Acceleration, Deceleration & Moderation in the growth of retail credit in India
PGP RAK, IIM INDORE
Retail banking is the mobilization of deposits, lending and provision of financial services by a bank in the retail segment which results in fee-based income. Retail lending has been a great innovation across the globe in the commercial banking sector in recent years. Lending is not a new concept- it has been there for many years. Similarly retail deposit is also not a new concept. But retail lending is the new sector on which banks are concentrating now. Retail lending has seen different phases in its lifetime, since the liberalization of India in 1991. Both private and public sector banks, irrespective of size have been increasingly focusing on retail segment for both resource mobilization and lending. Banks are now the primary source of retail lending, a position previously enjoyed by NBFI’s. The surge on retail loans was largely on account of increasing liquidity due to the reduction in CRR/SLR over the years, increasing autonomy with respect to product innovation, reduced dependency on corporate customers. The demand side growth drivers such as increasing disposable income, enlarging middle class, increasing population of young people, changing attitude of customers towards loans etc. also were positive for the retail banking sector.
Acceleration, Deceleration & Moderation
The growth in retail credit in India went through a lot of tough times. Prior to economic reforms in 1990, most of the banking credit was focused on agriculture, industry and commerce. Various regulatory restrictions were in place in order to ensure limits on total amount of housing loans and loans to individuals. There were other restrictions related to rate of interest, margin stipulation and maximum repayment period. After the economic and regulatory reforms were made, 3 distinct phases in the growth of retail assets have been observed. a) Acceleration Period (1996-97 to 2005-06)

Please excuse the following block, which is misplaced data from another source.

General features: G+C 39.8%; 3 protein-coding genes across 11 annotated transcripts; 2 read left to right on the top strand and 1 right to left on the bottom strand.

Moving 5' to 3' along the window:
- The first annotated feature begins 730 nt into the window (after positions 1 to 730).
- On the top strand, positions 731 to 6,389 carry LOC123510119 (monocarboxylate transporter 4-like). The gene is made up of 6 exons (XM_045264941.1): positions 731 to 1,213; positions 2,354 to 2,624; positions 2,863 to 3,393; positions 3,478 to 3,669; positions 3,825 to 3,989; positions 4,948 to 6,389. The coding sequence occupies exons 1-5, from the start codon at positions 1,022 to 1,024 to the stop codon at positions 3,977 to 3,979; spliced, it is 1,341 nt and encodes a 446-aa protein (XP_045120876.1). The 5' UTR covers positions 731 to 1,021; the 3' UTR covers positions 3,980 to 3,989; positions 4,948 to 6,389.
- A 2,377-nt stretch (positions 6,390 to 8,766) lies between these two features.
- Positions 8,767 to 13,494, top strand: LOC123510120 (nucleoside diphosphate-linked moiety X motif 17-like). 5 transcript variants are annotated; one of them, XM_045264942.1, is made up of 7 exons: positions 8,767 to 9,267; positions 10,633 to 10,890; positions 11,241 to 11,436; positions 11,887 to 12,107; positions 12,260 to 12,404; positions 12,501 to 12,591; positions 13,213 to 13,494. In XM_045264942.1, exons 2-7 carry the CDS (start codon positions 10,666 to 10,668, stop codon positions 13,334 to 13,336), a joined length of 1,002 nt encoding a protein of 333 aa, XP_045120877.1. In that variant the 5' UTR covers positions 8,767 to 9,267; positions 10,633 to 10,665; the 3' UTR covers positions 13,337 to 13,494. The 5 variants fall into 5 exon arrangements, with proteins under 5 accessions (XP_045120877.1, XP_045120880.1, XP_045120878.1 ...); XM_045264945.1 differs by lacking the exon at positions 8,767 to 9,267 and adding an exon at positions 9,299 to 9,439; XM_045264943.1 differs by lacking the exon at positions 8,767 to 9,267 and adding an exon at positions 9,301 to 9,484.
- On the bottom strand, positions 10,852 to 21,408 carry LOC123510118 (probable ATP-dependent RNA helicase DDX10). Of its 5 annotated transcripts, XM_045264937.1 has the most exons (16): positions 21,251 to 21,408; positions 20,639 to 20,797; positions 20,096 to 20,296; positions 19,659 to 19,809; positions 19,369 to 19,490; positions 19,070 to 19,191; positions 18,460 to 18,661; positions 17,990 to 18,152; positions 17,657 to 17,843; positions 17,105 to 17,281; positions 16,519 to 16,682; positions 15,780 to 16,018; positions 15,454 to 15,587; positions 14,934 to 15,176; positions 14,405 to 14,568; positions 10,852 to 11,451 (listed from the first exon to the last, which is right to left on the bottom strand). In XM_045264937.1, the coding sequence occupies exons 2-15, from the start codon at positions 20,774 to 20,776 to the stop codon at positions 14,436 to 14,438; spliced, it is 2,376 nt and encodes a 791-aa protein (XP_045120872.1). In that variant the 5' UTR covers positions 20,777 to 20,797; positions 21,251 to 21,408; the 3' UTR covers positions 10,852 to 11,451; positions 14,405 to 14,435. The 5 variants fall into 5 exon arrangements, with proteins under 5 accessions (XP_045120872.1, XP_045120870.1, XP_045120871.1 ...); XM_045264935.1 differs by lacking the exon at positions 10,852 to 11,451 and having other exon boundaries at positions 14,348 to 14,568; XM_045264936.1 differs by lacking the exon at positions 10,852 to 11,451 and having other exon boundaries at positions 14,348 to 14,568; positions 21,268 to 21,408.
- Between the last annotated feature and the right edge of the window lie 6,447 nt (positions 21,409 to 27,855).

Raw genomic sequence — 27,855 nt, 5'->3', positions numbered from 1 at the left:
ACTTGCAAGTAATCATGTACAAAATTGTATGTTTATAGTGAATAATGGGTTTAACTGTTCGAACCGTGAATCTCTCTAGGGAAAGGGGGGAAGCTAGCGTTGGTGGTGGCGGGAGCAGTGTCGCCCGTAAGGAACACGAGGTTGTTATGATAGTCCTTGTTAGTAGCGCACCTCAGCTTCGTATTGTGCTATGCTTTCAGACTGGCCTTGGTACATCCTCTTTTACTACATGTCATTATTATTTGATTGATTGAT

b) Deceleration Period (2006-07 to 2009-10)
c) Moderation Period (2010-11 onwards)
The table below is from CMIE Database, Economic Intelligence Service. It shows the variation in retail credit from Mar’96 to Mar’10. The total SCB’s credit by bank groups in India for Personal loans has been given in Rs. Crores | Mar’96| Mar'97| Mar'98| Mar'99| Mar'00| Mar'01| Mar'02| Mar'03| Mar'04| Mar'05| Mar'06| Mar'07| Mar'08| Mar'09| Mar'10| Personal loans| 23628| 28201| 34752| 39589| 51638| 65940| 82518| 113941| 179087| 255981| 353225| 433562| 485415| 553546| 558894| %growth| | 19%| 23%| 14%| 30%| 28%| 25%| 38%| 57%| 43%| 38%| 23%| 12%| 14%| 5%| As we can see from the data, the growth in retail credit experienced a surge during the acceleration phase and then mellowed down until Mar’2010. At present, all banks are in the moderation phase and are maintaining around 20% growth in retail assets. The graph below shows the various stages of growth in retail credit from 1997 to 2011. It is also from CMIE Database, Economic Intelligence Service.
The acceleration phase was from March 1997 to March 2006. During this period, retail credit grew at an average annual growth rate of 28.4% against 19.5% growth of the overall bank credit. The key characteristics of this phase are low risk perception of banks, deregulation and increased autonomy, competition, liquidity in market due to positive economic indicators. During this period, the share of retail loan to total bank loan went up from almost nil to around 25%. It is also worth observing that during this phase, the percentage contribution of housing loans to total retail loans increased from 37.3% in March 1993 to 51.6% in March 2006. Moreover, the share of foreign banks also increased from 8% in 1996 to around 20% in 2006. This was primarily due to the growth story...